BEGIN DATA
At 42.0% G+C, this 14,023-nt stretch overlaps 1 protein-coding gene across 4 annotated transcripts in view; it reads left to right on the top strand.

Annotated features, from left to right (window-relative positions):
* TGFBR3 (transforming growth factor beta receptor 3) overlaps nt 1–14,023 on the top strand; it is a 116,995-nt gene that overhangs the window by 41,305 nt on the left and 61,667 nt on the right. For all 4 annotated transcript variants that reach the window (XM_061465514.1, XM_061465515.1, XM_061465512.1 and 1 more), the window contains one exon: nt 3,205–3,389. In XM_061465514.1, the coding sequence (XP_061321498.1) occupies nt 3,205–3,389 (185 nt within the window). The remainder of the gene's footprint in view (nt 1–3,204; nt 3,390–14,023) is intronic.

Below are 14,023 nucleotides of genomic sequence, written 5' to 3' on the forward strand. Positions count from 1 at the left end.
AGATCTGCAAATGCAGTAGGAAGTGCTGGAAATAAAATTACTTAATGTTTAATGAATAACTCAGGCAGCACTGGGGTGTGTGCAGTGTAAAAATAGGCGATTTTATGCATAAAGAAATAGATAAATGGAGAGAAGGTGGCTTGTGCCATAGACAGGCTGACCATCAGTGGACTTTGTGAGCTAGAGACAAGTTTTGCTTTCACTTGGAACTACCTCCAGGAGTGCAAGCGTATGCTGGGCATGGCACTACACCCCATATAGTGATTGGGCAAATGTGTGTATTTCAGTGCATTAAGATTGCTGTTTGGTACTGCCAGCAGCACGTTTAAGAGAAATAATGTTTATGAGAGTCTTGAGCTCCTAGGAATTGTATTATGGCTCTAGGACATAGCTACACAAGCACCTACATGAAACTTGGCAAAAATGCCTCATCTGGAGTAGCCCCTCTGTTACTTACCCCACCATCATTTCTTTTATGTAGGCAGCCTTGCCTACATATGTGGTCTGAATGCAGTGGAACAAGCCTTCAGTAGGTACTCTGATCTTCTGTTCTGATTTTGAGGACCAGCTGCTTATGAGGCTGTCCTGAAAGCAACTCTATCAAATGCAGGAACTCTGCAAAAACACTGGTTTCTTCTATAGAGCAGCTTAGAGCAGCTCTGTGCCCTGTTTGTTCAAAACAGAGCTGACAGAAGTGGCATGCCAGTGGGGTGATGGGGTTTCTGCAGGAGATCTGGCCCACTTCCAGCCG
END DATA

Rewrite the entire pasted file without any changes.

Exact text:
At 42.0% G+C, this 14,023-nt stretch overlaps 1 protein-coding gene across 4 annotated transcripts in view; it reads left to right on the top strand.

Annotated features, from left to right (window-relative positions):
* TGFBR3 (transforming growth factor beta receptor 3) overlaps nt 1–14,023 on the top strand; it is a 116,995-nt gene that overhangs the window by 41,305 nt on the left and 61,667 nt on the right. For all 4 annotated transcript variants that reach the window (XM_061465514.1, XM_061465515.1, XM_061465512.1 and 1 more), the window contains one exon: nt 3,205–3,389. In XM_061465514.1, the coding sequence (XP_061321498.1) occupies nt 3,205–3,389 (185 nt within the window). The remainder of the gene's footprint in view (nt 1–3,204; nt 3,390–14,023) is intronic.

Below are 14,023 nucleotides of genomic sequence, written 5' to 3' on the forward strand. Positions count from 1 at the left end.
AGATCTGCAAATGCAGTAGGAAGTGCTGGAAATAAAATTACTTAATGTTTAATGAATAACTCAGGCAGCACTGGGGTGTGTGCAGTGTAAAAATAGGCGATTTTATGCATAAAGAAATAGATAAATGGAGAGAAGGTGGCTTGTGCCATAGACAGGCTGACCATCAGTGGACTTTGTGAGCTAGAGACAAGTTTTGCTTTCACTTGGAACTACCTCCAGGAGTGCAAGCGTATGCTGGGCATGGCACTACACCCCATATAGTGATTGGGCAAATGTGTGTATTTCAGTGCATTAAGATTGCTGTTTGGTACTGCCAGCAGCACGTTTAAGAGAAATAATGTTTATGAGAGTCTTGAGCTCCTAGGAATTGTATTATGGCTCTAGGACATAGCTACACAAGCACCTACATGAAACTTGGCAAAAATGCCTCATCTGGAGTAGCCCCTCTGTTACTTACCCCACCATCATTTCTTTTATGTAGGCAGCCTTGCCTACATATGTGGTCTGAATGCAGTGGAACAAGCCTTCAGTAGGTACTCTGATCTTCTGTTCTGATTTTGAGGACCAGCTGCTTATGAGGCTGTCCTGAAAGCAACTCTATCAAATGCAGGAACTCTGCAAAAACACTGGTTTCTTCTATAGAGCAGCTTAGAGCAGCTCTGTGCCCTGTTTGTTCAAAACAGAGCTGACAGAAGTGGCATGCCAGTGGGGTGATGGGGTTTCTGCAGGAGATCTGGCCCACTTCCAGCCG